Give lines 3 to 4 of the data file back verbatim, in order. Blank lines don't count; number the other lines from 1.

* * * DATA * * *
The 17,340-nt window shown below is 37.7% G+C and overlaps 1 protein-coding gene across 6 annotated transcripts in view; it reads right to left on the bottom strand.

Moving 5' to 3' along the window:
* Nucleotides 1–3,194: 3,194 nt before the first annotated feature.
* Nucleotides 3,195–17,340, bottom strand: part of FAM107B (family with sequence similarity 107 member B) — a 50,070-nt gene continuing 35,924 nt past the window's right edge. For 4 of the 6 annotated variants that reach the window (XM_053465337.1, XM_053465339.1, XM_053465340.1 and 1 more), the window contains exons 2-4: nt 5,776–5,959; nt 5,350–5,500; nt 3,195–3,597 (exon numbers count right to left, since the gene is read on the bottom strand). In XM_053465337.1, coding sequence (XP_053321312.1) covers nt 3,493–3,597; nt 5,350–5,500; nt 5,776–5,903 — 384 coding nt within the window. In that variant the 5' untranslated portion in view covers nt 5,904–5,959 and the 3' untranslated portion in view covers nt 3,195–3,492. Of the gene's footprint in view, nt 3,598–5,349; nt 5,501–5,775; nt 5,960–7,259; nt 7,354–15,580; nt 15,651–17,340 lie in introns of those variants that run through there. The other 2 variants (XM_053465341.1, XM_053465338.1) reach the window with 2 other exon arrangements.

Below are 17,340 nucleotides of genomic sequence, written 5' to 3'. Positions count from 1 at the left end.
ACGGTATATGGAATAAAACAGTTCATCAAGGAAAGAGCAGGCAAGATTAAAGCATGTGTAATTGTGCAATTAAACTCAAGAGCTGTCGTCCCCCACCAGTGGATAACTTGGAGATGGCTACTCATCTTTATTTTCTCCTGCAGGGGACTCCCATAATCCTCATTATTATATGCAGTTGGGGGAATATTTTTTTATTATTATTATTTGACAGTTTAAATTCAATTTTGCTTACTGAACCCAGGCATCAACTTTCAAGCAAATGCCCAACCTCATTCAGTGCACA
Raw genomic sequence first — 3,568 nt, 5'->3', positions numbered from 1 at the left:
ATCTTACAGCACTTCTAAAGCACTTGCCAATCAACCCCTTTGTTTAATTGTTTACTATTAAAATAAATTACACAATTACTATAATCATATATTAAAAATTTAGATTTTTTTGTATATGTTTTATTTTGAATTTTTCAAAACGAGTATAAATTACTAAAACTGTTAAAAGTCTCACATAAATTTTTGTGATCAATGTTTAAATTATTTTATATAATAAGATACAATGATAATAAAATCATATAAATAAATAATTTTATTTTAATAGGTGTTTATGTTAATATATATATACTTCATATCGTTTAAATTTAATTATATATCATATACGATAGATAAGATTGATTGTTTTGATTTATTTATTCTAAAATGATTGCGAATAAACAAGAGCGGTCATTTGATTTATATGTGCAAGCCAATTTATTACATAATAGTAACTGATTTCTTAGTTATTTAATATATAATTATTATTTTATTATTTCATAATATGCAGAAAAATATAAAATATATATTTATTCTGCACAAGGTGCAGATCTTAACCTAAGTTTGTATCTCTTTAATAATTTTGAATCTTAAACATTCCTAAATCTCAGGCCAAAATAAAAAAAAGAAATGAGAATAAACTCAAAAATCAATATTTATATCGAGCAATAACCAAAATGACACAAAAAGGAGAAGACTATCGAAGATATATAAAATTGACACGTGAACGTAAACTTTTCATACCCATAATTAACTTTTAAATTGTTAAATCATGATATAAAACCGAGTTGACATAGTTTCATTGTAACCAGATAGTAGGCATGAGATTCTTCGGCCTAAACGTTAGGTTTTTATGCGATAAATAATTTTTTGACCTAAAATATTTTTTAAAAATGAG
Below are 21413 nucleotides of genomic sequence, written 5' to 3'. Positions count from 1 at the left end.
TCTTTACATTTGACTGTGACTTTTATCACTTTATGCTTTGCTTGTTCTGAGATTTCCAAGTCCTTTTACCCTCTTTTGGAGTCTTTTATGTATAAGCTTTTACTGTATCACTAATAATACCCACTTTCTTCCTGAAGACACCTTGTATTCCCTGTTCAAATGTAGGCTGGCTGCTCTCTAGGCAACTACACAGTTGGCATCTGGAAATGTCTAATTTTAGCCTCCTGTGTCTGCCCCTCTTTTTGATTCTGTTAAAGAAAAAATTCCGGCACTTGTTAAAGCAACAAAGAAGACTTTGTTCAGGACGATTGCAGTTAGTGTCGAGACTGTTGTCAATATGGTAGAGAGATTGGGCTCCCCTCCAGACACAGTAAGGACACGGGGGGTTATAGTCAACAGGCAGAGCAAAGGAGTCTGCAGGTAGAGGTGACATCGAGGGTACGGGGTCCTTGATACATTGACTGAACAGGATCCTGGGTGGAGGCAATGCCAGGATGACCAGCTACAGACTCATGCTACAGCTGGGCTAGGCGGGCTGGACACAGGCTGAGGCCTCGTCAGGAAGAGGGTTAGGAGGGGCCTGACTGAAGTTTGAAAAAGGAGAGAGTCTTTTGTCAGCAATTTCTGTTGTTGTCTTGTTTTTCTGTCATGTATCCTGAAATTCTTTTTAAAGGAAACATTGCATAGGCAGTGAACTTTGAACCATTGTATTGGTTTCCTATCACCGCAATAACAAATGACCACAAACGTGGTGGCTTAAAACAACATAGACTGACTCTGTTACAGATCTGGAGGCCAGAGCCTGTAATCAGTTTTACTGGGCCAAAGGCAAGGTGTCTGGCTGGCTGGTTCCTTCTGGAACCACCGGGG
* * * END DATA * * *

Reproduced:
* Nucleotides 1–3,194: 3,194 nt before the first annotated feature.
* Nucleotides 3,195–17,340, bottom strand: part of FAM107B (family with sequence similarity 107 member B) — a 50,070-nt gene continuing 35,924 nt past the window's right edge. For 4 of the 6 annotated variants that reach the window (XM_053465337.1, XM_053465339.1, XM_053465340.1 and 1 more), the window contains exons 2-4: nt 5,776–5,959; nt 5,350–5,500; nt 3,195–3,597 (exon numbers count right to left, since the gene is read on the bottom strand). In XM_053465337.1, coding sequence (XP_053321312.1) covers nt 3,493–3,597; nt 5,350–5,500; nt 5,776–5,903 — 384 coding nt within the window. In that variant the 5' untranslated portion in view covers nt 5,904–5,959 and the 3' untranslated portion in view covers nt 3,195–3,492. Of the gene's footprint in view, nt 3,598–5,349; nt 5,501–5,775; nt 5,960–7,259; nt 7,354–15,580; nt 15,651–17,340 lie in introns of those variants that run through there. The other 2 variants (XM_053465341.1, XM_053465338.1) reach the window with 2 other exon arrangements.